Sweden's policies: a menu for Canada's low-carbon diet?
Evening is falling as I exit the Tvärbanan light rail system into the heart of the Stockholm suburb Hammarby Sjöstad. The glass on the surrounding storefronts and condos reflects the blue February sunlight, and as the cobalt Bombardier tram slides down the tree-lined boulevard, I pause in the Nordic dimness, unsure of where to go.
I telephone Jonas Törnblom of the Swedish waste management company Envac to direct me. “Cross the street, walk past the real estate office and the café, and I’ll be outside,” he says. ‘Sold’ stickers on most listings in the office window indicate the popularity of the development, which will have 11,000 flats by 2015.
It’s hard to believe that this area was an industrial wasteland eleven years ago. Constructed using some of the most environmentally friendly materials available, Hammarby boasts half the ecological footprint of a traditional development. It’s just one in a series of initiatives that has enabled Sweden to achieve what some economists have claimed isn’t possible: strong economic growth and reduced emissions of greenhouse gases.
Envac manages the area’s waste—but also facilitates its energy production. Residents drop their pre-sorted garbage into outdoor chutes, and a system of underground pipes sucks the garbage to a central plant. There, waste turns into heat power, electricity, or fertilizer, and the rest is recycled or incinerated. The goal is for residents to produce half the energy they need.
Since light rail runs through the entire development, only a smattering of parking spots were planned. New residents complained, says Malena Karlsson, Hammarby Sjöstad Information Officer. So the developers built more garages—but priced spots at 1,500 SEK ($225 CAD) per month, revealing Sweden’s secret to low-carbon success.
“Don’t tell people what to do,” Karlsson smiles. “Make the undesirable behaviour expensive.”
How Swede it is
Pragmatism and the use of environmental economics have allowed Sweden, a country of 9 million, to become a prosperous environmental role model.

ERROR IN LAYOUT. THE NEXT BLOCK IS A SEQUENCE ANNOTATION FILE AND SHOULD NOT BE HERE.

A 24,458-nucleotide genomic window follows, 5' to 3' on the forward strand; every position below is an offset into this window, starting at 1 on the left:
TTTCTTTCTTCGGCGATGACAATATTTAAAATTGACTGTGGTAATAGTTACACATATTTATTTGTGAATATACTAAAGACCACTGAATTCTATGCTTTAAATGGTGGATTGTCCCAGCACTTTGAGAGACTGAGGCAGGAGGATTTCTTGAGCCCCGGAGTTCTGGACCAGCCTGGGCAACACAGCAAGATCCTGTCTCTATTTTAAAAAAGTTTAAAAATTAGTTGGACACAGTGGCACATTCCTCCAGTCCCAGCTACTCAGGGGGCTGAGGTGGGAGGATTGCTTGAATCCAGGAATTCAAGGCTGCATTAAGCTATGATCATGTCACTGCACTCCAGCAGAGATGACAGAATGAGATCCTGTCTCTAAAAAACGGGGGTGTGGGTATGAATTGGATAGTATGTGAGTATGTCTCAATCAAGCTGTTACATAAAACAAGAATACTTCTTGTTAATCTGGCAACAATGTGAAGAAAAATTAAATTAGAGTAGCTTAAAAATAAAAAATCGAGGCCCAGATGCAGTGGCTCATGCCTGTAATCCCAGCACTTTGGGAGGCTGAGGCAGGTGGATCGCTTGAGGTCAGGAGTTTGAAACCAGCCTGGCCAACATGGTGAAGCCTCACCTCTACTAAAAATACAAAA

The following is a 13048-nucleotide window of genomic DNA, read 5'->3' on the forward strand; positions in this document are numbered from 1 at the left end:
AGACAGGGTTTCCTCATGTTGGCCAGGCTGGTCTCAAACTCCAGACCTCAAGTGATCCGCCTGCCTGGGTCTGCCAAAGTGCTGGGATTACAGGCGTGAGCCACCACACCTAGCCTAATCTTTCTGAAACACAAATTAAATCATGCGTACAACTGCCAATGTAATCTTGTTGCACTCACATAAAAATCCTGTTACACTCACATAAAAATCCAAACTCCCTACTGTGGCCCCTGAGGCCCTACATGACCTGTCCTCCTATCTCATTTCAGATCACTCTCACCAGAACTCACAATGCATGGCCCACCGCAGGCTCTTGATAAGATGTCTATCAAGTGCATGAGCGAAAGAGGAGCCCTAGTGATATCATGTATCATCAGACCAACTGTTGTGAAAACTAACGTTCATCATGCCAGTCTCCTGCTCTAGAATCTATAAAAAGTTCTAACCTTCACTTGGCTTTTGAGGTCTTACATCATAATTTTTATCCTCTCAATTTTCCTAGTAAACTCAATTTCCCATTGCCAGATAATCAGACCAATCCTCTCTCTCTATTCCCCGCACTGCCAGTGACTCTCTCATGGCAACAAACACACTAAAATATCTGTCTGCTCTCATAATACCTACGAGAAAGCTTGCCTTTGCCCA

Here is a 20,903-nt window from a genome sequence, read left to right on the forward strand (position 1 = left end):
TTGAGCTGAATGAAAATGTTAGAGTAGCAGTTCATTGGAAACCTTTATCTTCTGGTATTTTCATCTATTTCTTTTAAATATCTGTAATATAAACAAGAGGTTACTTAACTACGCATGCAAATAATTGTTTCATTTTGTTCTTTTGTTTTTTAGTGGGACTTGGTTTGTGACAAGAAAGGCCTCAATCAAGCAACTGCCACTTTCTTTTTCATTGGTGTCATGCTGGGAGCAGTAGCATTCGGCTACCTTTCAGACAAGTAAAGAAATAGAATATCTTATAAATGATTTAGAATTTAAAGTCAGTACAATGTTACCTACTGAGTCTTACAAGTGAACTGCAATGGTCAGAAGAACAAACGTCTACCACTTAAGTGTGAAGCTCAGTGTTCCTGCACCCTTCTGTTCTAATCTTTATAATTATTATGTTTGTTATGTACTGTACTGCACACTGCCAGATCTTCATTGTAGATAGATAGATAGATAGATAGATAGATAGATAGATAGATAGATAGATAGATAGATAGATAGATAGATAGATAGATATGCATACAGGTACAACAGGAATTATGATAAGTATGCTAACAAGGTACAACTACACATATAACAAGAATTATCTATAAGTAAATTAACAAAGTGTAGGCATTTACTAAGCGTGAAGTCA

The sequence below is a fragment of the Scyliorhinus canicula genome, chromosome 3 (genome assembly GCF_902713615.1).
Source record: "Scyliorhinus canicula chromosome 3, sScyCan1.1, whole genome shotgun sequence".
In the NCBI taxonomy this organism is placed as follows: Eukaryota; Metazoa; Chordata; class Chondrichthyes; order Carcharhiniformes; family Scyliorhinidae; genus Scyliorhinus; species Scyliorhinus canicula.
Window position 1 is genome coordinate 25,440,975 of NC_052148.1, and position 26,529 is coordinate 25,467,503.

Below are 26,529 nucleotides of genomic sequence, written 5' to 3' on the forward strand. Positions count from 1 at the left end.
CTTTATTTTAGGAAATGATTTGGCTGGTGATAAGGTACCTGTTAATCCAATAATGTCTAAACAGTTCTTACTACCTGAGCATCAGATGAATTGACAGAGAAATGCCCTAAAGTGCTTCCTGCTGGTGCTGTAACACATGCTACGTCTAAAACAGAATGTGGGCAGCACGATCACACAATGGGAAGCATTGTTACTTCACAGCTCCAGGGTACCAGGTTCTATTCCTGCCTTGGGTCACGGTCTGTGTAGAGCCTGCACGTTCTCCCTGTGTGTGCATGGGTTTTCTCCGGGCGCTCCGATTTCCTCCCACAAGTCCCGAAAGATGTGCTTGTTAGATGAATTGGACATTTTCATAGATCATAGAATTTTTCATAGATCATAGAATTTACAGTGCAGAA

David Boyd, environmental lawyer and Trudeau Scholar at the University of British Columbia, has been comparing Sweden’s environmental policies with Canada’s since 2002. In 2007, the Riksdag (Sweden’s parliament) invited him to provide an international perspective on Sweden’s progress toward sustainability.
“Sweden is continuing to lead the world in terms of tangible progress towards a sustainable future,” says Boyd. “Despite my best efforts, there’s no evidence to show that Canada has even begun to close the gap.”
Aside from the differences in size, Canada and Sweden share similar geography, climate, economic composition, and standard of living. Both countries enjoy vast natural resources.
But comparing environmental performance is another story. On Germanwatch’s 2008 Climate Change Performance Index, Sweden ranks first out of 56 while Canada places an embarrassing 53. Newsweek’s 2007 Index of Environmental Performance also puts Sweden first out of 134, and Canada 23. While our energy supply consists of 76.5 per cent fossil fuels, Sweden relies on a mix of hydro (10.5 per cent), waste and renewables (19.3), and nuclear (34.4).
“The pride of it all,” says Lars Westermark, Head of the Climate Policy Unit at the Swedish Environmental Protection Agency, is Sweden’s decoupling of its GDP and emissions growth.
While Sweden’s economy has grown by 48 per cent since 1990, its greenhouse gas (GHG) emissions have fallen by nine per cent. Yet between 1990 and 2005, Canada’s economy grew by 51 per cent, while emissions grew by 22 per cent. Incidentally, while the Canadian mining industry’s GHG emissions (including the oil sands) increased by 79 per cent, its GDP increased by only 48 per cent.